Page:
Jacob Buys

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Jacob Buys  1805 – 1866


Jacob Buys was a very important part of the Underground Railroad in Sodus Point.  He provided a safe house for fugitive slaves and transported the slaves in a small boat to waiting schooners who then took them to freedom  in Canada.


From the testimony of Esther Buys (approx. aged 80). Esther was married to Bruce Buys (deceased) and lives on a house that is on Lummis Street Extension in Sodus Point. She related to us a story from Bruce Buys’ grandparents whom they lived next door to when they were first married. They had told the story of how one of the Buys’ ancestors (she wasn’t sure which one) had been transporting fugitive slaves to awaiting ships on the bay that were heading to Canada. The slaves had been transported to Sodus Point hidden in wagons. Undercover of darkness, the slaves were taken from the tunnel on the bluff on her property (near the present day skate board park). At that time the water in Sodus Bay came up to the base of the bluff. The slaves were then put into a small rowboat , covered with a tarp and then he transported them out into the bay where they were transferred to the boat going to Canada. Approximately 1976, when the sewers were being put in downtown Sodus Point, the underground tunnel was uncovered and found to be running diagonally just a few feet north of her house. This tunnel was going to the bluff in one direction and towards the Silver Waters B&B in the other direction. Her husband was given a brick from the uncovered tunnel as a souvenir. She also showed us brass binoculars that were from Jacob Buys who was her husband’s Great Great Great Grandfather. Ester and Bruce’s Grandson (young Jacob Buys) was named after his Great Great Great Great Great Grandfather.


 The early years  1839 – 1844


From further research we did, we concluded that the person transporting the slaves was, in fact, Jacob Buys. Jacob Buys fits the correct time frame. He was born in 1805 and died in 1866. In the book entitled “Great Sodus Bay History, Reminiscences, Anecdotes and Legends” by Walter Henry Green (Sodus, NY 1947) Page 195, it states that “…there was a political anti-slavery faction called the Liberty Party. It was short-lived and existed only from 1839 to 1848. In Sodus Township, it had just 6 members..Dr. William D. Cook, Seth Coleman, Dr. Levi Gaylord, Eli Clark, Kitchell Bell and Jacob Buys”. As you will see below, Jacob Buys was a staunch abolitionist and ran a safe house. His out spoken views led to him being “read out” of the the Sodus Presbyterian Church in 1843. Please note that his home listed below is located about 1/4 mile from Freedom Hill where many different references have fugitive slaves being picked up. Based on the the oral family stories and the location, it is reasonable to assume he was transporting the slaves in a boat out to the waiting schooners off of Freedom Hill.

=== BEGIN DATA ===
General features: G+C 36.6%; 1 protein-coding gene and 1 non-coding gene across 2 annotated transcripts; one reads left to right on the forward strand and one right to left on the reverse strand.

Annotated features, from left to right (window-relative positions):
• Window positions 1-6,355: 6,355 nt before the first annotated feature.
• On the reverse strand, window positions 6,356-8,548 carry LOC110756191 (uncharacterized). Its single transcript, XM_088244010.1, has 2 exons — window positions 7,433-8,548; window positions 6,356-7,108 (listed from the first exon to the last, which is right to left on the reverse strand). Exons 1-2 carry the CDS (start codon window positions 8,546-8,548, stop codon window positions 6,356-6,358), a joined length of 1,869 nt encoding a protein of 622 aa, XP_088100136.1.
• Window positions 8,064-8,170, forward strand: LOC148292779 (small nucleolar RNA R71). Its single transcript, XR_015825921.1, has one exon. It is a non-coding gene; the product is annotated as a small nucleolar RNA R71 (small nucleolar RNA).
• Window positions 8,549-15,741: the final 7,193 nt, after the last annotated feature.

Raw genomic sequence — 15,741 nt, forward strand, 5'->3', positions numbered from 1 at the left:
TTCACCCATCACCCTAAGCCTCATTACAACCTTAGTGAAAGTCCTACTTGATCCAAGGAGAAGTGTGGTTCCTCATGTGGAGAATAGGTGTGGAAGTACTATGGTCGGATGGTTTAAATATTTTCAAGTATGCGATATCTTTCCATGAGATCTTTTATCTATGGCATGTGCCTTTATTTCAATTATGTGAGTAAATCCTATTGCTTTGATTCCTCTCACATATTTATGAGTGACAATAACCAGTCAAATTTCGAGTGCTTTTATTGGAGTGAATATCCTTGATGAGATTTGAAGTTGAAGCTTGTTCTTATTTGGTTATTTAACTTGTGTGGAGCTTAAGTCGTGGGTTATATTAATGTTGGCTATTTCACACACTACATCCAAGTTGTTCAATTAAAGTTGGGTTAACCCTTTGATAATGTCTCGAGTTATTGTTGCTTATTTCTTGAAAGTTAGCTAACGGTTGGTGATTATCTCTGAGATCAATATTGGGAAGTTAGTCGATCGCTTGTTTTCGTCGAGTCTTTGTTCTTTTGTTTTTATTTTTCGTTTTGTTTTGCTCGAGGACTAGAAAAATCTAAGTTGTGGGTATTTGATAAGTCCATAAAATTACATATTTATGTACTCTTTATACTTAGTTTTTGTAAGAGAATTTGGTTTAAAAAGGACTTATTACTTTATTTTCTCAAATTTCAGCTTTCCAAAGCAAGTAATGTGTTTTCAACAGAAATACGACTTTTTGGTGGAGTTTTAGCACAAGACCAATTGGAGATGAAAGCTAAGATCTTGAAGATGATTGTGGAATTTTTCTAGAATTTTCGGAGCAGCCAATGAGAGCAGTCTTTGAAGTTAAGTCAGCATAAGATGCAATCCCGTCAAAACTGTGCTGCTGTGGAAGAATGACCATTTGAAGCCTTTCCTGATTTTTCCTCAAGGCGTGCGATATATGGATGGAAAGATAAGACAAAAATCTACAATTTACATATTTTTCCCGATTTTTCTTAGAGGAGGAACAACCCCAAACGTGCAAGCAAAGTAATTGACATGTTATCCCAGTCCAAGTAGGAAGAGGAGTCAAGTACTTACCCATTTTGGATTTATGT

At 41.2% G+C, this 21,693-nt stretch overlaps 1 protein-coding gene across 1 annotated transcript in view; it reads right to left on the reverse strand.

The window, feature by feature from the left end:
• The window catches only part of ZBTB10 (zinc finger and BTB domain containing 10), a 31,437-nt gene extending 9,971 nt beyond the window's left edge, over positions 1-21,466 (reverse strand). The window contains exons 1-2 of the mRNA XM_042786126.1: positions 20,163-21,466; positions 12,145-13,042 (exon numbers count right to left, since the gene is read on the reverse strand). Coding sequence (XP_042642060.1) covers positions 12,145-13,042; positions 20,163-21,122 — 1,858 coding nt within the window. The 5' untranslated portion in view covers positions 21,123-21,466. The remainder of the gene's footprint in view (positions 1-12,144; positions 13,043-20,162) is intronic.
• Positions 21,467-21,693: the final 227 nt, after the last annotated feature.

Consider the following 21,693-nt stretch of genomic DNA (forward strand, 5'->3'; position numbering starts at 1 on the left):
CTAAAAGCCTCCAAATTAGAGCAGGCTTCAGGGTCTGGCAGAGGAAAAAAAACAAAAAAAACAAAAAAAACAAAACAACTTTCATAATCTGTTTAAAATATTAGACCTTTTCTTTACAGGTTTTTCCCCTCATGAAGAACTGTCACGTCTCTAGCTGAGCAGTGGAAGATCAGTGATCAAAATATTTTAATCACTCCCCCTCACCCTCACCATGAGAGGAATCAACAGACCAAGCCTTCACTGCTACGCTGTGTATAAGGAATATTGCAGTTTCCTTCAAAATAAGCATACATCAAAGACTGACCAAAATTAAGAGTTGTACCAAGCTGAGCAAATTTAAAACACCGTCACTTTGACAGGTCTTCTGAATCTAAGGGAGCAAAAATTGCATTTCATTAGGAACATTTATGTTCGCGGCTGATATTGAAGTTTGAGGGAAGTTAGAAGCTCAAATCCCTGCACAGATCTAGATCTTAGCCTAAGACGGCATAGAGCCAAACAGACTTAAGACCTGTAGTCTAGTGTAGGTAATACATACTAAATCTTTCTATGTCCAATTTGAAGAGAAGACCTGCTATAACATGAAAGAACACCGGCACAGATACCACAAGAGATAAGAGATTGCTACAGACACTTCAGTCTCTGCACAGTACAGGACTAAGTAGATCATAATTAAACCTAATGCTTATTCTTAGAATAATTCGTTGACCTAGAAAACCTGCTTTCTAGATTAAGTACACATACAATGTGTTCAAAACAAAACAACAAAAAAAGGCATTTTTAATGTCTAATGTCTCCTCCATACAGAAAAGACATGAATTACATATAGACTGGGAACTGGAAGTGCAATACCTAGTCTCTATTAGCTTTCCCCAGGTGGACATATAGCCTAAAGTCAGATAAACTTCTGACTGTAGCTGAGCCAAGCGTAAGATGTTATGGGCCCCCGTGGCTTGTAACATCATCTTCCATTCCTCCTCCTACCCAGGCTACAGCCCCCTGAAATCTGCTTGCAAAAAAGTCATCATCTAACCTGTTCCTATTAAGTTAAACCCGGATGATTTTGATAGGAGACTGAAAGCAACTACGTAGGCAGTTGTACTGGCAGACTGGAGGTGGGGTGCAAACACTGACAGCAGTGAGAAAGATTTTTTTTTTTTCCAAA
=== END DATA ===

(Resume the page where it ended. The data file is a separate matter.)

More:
The following story is from the book “Uncovering the Underground Railroad, Abolitionism, and African American Life in Wayne County, New York, 1820-1880 written by Judith Wellman and Marjory Allen Perez, with Charles Lenhart and others. Sponsored by the Wayne County Historian Office, Peter Evans, Historian and funded by Preserve New York,  a program of the Preservation League of New York State and the New York Council on the Arts.


Jacob and Lucy Buys Home (tentative identification)

End of Duflo Road, north off Lake Road

Town of Sodus, New York


 Significance: This is one of a series of homes on the north side of Lake Road, on the shore of Lake Ontario between Sodus and Pultneyville that were used as Underground Railroad safe houses. With other abolitionists, Jacob and Lucy Buys left the Sodus Presbyterian Church to form a new antislavery church in 1843.





Looking north


                                                                                                         April 2008 


Description: Probably originally a five-bay, story-and-a-half house, this brick home stands near the shores of Lake Ontario, surrounded by farm fields and woods. Dormer windows and porch have been added to the original structure. This is one of three possible homes occupied by the Buys family. Deed searches may pinpoint their home more specifically.


Discussion: The Buys family lived in this area before 1832 and from 1836 to 1844, probably in this house in the early 1840s. In 1843, they were part of the split over abolitionism in the Sodus Presbyterian Church. Local tradition suggests that they were part of a string of families along Lake Ontario who participated in the Underground Railroad. 1


In 1891, an obituary for Lucy Munson Buys described the various farms on which this family lived. In 1827-28, they lived on Dr. William Cooke’s farm, just east of this house. They sold this farm to William Sargeant and moved to Wisconsin in 1844. 2


1 Lewis H. Clark, History of the Churches of Sodus (1876), 64.


    2 Wayne County Alliance, December 14, 1891, fultonhistory.com.


The Later Years   1847 – 1860 


We know from an interview with Jacob Buy’s son (Henry) from the Lyons Republic and The Clyde Times that the family moved to Sodus Point in 1847 into a home  located on North Fitzhugh Street. From the oral history of the Buys family, Jacob continued helping fugitive slaves. After the Sodus Point tunnel was completed (sometime in the early to mid 1850s), he would take slaves, undercover of darkness, from the end of the tunnel, put them in a boat, cover them with a tarp  and rendevous with a schooner that would take them to Canada.